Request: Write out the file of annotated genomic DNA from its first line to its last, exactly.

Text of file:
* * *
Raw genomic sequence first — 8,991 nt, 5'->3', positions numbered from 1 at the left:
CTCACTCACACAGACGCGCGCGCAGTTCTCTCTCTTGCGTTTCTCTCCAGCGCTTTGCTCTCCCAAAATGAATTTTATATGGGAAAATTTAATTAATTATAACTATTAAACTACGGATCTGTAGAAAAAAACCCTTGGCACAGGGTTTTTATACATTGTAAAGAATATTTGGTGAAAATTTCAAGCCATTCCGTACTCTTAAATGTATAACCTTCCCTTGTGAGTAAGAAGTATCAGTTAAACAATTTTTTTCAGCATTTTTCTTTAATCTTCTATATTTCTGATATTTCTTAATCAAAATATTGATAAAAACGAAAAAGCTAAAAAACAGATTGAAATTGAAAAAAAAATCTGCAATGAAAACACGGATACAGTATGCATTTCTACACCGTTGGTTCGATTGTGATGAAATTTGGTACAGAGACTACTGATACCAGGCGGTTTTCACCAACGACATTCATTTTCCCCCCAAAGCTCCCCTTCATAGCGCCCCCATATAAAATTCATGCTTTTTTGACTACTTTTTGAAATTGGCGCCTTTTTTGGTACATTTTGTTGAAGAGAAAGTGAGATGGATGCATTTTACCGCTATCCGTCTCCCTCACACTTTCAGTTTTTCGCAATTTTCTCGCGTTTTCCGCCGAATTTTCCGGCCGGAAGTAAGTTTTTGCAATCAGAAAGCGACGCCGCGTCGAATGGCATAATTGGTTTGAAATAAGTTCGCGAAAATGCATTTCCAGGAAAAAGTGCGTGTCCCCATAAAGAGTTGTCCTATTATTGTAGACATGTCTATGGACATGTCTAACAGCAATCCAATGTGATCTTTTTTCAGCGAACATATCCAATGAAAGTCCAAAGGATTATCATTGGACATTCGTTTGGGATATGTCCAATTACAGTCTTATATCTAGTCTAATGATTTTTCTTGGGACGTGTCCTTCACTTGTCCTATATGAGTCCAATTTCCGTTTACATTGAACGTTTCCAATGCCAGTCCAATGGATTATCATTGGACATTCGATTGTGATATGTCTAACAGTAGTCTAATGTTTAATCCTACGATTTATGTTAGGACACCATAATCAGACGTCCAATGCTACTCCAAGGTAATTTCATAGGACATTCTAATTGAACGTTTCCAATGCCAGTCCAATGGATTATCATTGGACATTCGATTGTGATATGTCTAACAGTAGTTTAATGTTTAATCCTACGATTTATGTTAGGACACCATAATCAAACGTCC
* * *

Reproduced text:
Raw genomic sequence first — 8,991 nt, 5'->3', positions numbered from 1 at the left:
CTCACTCACACAGACGCGCGCGCAGTTCTCTCTCTTGCGTTTCTCTCCAGCGCTTTGCTCTCCCAAAATGAATTTTATATGGGAAAATTTAATTAATTATAACTATTAAACTACGGATCTGTAGAAAAAAACCCTTGGCACAGGGTTTTTATACATTGTAAAGAATATTTGGTGAAAATTTCAAGCCATTCCGTACTCTTAAATGTATAACCTTCCCTTGTGAGTAAGAAGTATCAGTTAAACAATTTTTTTCAGCATTTTTCTTTAATCTTCTATATTTCTGATATTTCTTAATCAAAATATTGATAAAAACGAAAAAGCTAAAAAACAGATTGAAATTGAAAAAAAAATCTGCAATGAAAACACGGATACAGTATGCATTTCTACACCGTTGGTTCGATTGTGATGAAATTTGGTACAGAGACTACTGATACCAGGCGGTTTTCACCAACGACATTCATTTTCCCCCCAAAGCTCCCCTTCATAGCGCCCCCATATAAAATTCATGCTTTTTTGACTACTTTTTGAAATTGGCGCCTTTTTTGGTACATTTTGTTGAAGAGAAAGTGAGATGGATGCATTTTACCGCTATCCGTCTCCCTCACACTTTCAGTTTTTCGCAATTTTCTCGCGTTTTCCGCCGAATTTTCCGGCCGGAAGTAAGTTTTTGCAATCAGAAAGCGACGCCGCGTCGAATGGCATAATTGGTTTGAAATAAGTTCGCGAAAATGCATTTCCAGGAAAAAGTGCGTGTCCCCATAAAGAGTTGTCCTATTATTGTAGACATGTCTATGGACATGTCTAACAGCAATCCAATGTGATCTTTTTTCAGCGAACATATCCAATGAAAGTCCAAAGGATTATCATTGGACATTCGTTTGGGATATGTCCAATTACAGTCTTATATCTAGTCTAATGATTTTTCTTGGGACGTGTCCTTCACTTGTCCTATATGAGTCCAATTTCCGTTTACATTGAACGTTTCCAATGCCAGTCCAATGGATTATCATTGGACATTCGATTGTGATATGTCTAACAGTAGTCTAATGTTTAATCCTACGATTTATGTTAGGACACCATAATCAGACGTCCAATGCTACTCCAAGGTAATTTCATAGGACATTCTAATTGAACGTTTCCAATGCCAGTCCAATGGATTATCATTGGACATTCGATTGTGATATGTCTAACAGTAGTTTAATGTTTAATCCTACGATTTATGTTAGGACACCATAATCAAACGTCC